Each day, thousands of people across the nation are caught and arrested after being found in possession of drugs. Depending on which state the arrest is made determines how serious or dismissive the next hours and days of the arrested person’s life will become. It’s been a few years since residents in the Golden State passed Prop 47, making it easier to fight drug charges in California. But what can one expect if he’s arrested?
Prior to Proposition 47, an arrest in Los Angeles for drug possession would most likely have meant felony charges in California. Today, the charges are misdemeanors in most instances, which means no more than one year in jail, if there is even a jail sentence given.
The charges that have changed as a result of Prop 47 includes:
- -Possession of GHB, also known as the date rape drug
- -Heroin possession
- -Concentrated cannabis
- -Other drugs that would have historically been classified as felony possession if caught.
Past Drug Charges in California
Not only does the new law apply to those arrested after its passage, but for those who were charged in the past and were convinced they had no more options in fighting drug charges can now petition the California courts to have their felony sentences reduced.
There are a few restrictions, though each case is different and weighed on its own merits. If a California prosecutor can prove to a judge that a defendant is a risk to society or if he is a repeat offender – and most certainly if violent crimes are part of his past convictions –there may not be as many options available to the offender. Immediately after passing the law, there were calls to resentence those currently serving time in jail, a move that was expected to result in the release of 10,000 felons between state prisons and local jails. It also meant a savings for taxpayers upwards of $10 million.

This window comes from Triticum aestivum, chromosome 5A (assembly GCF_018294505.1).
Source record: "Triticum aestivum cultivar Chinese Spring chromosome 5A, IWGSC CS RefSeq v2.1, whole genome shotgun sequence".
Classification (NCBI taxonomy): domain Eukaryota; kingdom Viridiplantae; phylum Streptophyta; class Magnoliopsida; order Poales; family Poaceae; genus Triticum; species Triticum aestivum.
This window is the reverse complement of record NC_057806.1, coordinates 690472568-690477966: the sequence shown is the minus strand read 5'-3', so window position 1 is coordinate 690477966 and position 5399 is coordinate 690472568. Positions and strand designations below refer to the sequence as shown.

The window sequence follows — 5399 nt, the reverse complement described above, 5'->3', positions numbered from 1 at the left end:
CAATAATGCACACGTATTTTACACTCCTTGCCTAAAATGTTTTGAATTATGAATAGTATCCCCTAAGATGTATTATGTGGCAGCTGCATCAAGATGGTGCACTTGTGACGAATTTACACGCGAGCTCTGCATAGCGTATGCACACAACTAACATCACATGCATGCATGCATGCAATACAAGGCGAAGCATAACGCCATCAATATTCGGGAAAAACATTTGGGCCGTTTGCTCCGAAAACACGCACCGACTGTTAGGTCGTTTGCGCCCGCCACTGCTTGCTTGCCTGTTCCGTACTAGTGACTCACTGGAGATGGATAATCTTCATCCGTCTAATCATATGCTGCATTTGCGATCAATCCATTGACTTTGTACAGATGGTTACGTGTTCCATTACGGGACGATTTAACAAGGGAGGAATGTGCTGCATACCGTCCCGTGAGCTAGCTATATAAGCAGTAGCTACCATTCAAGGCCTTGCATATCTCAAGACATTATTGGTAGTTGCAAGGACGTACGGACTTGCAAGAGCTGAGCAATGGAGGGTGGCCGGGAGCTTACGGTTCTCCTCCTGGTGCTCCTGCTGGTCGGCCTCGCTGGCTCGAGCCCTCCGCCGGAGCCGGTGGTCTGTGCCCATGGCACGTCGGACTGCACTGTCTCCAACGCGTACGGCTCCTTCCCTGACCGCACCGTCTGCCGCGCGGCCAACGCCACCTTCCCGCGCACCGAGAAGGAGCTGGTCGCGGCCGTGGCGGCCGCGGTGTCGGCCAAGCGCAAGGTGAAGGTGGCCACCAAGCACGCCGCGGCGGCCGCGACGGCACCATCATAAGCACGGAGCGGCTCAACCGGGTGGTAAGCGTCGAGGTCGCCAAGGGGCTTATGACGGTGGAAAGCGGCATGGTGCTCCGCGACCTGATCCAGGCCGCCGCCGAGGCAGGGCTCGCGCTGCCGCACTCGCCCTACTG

Other Drug Charge Repercussions in California
While this may ultimately ensure a charge isn’t placed on one’s record as a felony, fighting drug charges in California is about more than one’s clean criminal record. There are other consequences of a drug conviction of any kind. It can mean missing out on a dream job, losing one’s professional license and it can play a role in other aspects of a person’s life, including immigration status.
It’s important to reach out to a professional who can guide someone who’s facing these life events so that what happens today doesn’t necessarily affect his decisions tomorrow. Whether it’s legal or medical help, it’s available and can make a big difference in quality of life.
That move could save hundreds of millions of dollars in incarceration costs, according to supporters.
“(Jail) doesn’t treat the problem, but it does a couple things,” according to one officer. “It causes the addict to abstain so they may have a chance of breaking their addiction. While the person’s in prison they don’t have an opportunity to steal from folks on the street. The only real way that rehab will work is if the addict wants help.”